October 16, 1996

Care and Cost Savings at the End of Life

Author Affiliations

for the SUPPORT Investigators; The George Washington University Medical Center Washington, DC

JAMA. 1996;276(15):1217. doi:10.1001/jama.1996.03540150019013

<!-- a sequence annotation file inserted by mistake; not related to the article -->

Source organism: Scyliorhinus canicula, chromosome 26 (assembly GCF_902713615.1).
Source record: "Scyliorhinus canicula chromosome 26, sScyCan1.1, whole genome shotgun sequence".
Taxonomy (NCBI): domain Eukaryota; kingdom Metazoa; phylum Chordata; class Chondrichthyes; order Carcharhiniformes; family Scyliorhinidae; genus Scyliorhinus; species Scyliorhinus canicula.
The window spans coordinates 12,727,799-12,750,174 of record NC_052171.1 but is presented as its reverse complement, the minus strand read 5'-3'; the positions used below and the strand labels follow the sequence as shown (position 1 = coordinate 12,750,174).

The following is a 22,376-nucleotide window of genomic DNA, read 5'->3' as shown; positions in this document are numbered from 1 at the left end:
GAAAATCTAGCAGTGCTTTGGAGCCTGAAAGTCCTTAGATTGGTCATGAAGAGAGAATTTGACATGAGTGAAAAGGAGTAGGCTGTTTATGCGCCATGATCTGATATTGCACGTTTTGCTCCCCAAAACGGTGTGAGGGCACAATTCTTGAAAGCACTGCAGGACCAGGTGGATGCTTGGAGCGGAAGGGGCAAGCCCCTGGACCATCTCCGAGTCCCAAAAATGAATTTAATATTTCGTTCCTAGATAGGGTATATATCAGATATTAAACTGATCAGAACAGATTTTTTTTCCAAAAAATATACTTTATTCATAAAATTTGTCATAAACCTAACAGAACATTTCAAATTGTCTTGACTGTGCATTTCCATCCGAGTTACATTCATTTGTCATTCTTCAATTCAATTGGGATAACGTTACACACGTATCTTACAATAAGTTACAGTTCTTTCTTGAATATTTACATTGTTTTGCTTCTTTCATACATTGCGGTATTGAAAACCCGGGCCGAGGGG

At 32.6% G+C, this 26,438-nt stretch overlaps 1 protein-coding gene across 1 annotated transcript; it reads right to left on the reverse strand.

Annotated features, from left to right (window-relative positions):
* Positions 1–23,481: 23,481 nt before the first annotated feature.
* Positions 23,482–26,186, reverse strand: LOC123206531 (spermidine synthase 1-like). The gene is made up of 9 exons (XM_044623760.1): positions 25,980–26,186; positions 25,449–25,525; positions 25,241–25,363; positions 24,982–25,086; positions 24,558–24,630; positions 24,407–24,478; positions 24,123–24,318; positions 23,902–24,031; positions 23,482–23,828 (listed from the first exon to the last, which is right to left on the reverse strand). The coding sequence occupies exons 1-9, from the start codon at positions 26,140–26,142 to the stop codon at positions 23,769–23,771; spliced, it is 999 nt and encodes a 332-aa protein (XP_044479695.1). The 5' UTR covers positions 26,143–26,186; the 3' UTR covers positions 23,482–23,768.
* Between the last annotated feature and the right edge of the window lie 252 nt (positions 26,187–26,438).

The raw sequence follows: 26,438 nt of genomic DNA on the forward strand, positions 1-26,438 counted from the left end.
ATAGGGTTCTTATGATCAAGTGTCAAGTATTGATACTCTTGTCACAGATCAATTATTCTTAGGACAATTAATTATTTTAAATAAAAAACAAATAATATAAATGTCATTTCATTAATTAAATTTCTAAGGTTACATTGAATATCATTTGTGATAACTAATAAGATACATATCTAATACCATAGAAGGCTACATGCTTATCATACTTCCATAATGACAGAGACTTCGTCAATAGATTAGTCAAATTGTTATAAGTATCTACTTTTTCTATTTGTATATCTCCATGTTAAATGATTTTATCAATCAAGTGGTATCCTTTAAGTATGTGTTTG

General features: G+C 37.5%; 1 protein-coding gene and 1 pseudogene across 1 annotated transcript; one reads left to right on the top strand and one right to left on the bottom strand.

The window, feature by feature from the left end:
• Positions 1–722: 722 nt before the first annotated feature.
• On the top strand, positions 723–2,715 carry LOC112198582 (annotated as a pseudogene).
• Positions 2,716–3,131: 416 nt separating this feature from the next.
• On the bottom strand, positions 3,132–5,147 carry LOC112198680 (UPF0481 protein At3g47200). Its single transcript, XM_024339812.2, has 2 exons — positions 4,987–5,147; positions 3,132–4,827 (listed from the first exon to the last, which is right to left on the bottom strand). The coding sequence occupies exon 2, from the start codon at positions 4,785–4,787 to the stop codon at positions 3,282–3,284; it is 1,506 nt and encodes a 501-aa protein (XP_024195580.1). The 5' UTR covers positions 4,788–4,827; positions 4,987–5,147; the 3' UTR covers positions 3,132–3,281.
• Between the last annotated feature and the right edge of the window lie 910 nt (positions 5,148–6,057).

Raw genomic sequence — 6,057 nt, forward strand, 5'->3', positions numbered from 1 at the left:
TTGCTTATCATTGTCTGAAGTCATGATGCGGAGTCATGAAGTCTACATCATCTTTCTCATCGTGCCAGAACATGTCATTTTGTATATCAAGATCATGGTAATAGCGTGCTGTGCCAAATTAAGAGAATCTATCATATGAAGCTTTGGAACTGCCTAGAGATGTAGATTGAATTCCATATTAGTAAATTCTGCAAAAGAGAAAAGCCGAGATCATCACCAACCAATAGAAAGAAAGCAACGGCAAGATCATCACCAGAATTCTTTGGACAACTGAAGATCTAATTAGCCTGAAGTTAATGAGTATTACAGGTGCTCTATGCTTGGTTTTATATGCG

To the Editor.  —Dr Emanuel's1 characterization of the methods and findings of SUPPORT (The Study to Understand Prognoses and Preferences for Outcomes and Risks of Treatments) might mislead the reader as to the relevance of SUPPORT for understanding costs at the end of life.2-5 To date, SUPPORT publications on costs have been descriptive of overall costs not related to advance directives or to the end of life. The SUPPORT manuscripts that address the association of advance directives and costs are either in preparation or under review, and it would be premature to comment on these now.Emanuel describes the SUPPORT intervention as "indirect and flawed." The intervention included providing multiple prognostic estimates and reports of patient and family interviews to the physicians and medical records, and providing a specially trained and dedicated nurse to encourage improved information and communication among patient, family, physicians, and care team.3 The approach was polite,